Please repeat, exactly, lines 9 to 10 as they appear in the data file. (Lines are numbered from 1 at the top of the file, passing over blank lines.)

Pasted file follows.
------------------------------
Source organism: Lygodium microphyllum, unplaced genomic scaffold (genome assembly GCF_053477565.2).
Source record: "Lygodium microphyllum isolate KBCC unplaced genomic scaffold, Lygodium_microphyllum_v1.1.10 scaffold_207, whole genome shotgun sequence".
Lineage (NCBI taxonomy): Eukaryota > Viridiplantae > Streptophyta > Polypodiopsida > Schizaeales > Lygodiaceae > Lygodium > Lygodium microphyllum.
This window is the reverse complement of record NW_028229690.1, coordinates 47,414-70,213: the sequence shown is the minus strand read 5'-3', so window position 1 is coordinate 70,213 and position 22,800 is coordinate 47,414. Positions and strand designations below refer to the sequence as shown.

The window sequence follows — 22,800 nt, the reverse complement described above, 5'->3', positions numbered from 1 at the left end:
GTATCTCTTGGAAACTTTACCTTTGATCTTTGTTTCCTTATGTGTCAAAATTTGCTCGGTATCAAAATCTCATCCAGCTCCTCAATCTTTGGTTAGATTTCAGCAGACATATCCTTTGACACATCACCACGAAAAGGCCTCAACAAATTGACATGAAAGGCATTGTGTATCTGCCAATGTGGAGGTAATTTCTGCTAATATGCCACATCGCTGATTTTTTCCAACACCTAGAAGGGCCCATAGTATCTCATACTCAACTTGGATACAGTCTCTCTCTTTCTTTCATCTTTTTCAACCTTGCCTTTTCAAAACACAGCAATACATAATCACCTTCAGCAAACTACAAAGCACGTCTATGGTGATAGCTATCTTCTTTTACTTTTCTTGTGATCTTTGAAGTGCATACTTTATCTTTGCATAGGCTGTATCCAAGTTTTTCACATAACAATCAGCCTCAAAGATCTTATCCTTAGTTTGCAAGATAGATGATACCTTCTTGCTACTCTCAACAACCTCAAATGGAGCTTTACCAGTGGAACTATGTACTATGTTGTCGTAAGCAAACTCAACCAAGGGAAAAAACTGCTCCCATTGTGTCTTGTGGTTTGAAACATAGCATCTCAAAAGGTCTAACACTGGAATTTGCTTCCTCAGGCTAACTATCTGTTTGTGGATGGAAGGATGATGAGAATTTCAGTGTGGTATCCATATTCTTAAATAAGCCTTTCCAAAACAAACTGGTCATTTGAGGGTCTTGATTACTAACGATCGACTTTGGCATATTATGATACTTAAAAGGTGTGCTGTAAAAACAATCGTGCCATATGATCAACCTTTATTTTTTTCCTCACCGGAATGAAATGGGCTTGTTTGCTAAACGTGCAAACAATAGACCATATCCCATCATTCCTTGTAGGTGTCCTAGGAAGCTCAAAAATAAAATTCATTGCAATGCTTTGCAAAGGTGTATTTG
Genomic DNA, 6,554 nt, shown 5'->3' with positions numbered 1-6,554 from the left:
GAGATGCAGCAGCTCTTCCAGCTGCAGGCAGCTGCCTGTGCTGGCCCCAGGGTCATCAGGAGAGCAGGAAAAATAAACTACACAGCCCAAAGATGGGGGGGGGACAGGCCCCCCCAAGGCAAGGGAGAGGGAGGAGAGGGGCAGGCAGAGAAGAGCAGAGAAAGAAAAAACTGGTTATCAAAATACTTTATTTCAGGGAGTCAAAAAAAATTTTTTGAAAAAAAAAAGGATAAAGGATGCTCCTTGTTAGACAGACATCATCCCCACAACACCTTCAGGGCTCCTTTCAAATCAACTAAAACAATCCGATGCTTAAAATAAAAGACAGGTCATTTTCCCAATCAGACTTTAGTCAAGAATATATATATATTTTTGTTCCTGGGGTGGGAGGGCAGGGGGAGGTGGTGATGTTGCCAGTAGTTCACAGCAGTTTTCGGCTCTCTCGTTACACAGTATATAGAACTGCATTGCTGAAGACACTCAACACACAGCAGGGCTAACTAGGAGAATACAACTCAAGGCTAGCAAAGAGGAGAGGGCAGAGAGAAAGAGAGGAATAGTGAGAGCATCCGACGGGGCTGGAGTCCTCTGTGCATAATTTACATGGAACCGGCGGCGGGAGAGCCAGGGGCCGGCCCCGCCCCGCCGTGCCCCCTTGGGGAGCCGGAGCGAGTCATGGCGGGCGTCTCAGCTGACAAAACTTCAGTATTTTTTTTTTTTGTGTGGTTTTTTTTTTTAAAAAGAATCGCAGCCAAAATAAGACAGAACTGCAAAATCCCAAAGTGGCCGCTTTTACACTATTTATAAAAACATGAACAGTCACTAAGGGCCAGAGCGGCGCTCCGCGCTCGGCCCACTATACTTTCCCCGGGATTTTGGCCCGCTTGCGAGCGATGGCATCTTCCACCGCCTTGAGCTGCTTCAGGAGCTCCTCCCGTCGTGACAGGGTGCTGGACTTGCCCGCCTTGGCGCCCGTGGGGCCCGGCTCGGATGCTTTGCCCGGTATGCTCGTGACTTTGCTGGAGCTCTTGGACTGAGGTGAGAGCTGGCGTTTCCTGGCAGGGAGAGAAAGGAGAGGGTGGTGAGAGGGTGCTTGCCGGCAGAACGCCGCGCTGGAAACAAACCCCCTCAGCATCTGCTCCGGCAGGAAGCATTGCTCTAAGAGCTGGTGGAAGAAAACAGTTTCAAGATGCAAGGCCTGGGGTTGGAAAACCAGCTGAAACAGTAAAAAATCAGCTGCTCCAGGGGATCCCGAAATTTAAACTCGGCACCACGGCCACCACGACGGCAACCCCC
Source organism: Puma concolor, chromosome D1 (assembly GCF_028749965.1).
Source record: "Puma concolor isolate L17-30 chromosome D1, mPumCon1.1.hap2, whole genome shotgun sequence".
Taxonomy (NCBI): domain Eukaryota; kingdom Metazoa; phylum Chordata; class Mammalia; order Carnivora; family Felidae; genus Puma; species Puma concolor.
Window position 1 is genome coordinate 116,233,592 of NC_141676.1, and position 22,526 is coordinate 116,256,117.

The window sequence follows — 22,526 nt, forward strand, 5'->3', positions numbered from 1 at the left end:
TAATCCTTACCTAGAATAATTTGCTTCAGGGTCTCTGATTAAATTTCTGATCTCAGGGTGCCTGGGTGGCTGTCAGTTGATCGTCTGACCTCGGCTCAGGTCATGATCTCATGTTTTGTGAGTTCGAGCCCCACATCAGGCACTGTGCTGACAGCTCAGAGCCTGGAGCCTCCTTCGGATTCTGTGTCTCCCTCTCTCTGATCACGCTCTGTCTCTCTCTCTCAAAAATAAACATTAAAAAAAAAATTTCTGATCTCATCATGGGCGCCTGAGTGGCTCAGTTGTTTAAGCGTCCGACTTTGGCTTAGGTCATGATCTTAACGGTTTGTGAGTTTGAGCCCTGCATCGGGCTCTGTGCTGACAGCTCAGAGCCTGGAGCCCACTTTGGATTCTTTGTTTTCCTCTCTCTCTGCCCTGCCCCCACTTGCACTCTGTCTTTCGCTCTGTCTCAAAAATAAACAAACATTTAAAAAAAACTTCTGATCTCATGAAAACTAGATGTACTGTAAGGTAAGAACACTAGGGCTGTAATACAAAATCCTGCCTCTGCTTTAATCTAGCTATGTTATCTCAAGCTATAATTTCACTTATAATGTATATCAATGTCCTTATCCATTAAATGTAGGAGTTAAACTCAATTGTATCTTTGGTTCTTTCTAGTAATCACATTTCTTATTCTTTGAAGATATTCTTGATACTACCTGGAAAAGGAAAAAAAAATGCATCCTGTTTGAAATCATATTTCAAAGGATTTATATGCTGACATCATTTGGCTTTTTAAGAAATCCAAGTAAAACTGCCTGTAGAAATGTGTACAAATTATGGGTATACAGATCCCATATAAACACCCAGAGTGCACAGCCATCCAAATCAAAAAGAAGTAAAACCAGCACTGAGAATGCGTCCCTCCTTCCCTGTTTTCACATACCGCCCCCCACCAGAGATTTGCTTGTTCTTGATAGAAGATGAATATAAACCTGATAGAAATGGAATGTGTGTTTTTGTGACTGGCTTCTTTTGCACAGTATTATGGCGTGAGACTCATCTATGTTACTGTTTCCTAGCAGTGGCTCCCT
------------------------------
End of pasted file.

Source organism: Puma concolor, chromosome D1 (assembly GCF_028749965.1).
Source record: "Puma concolor isolate L17-30 chromosome D1, mPumCon1.1.hap2, whole genome shotgun sequence".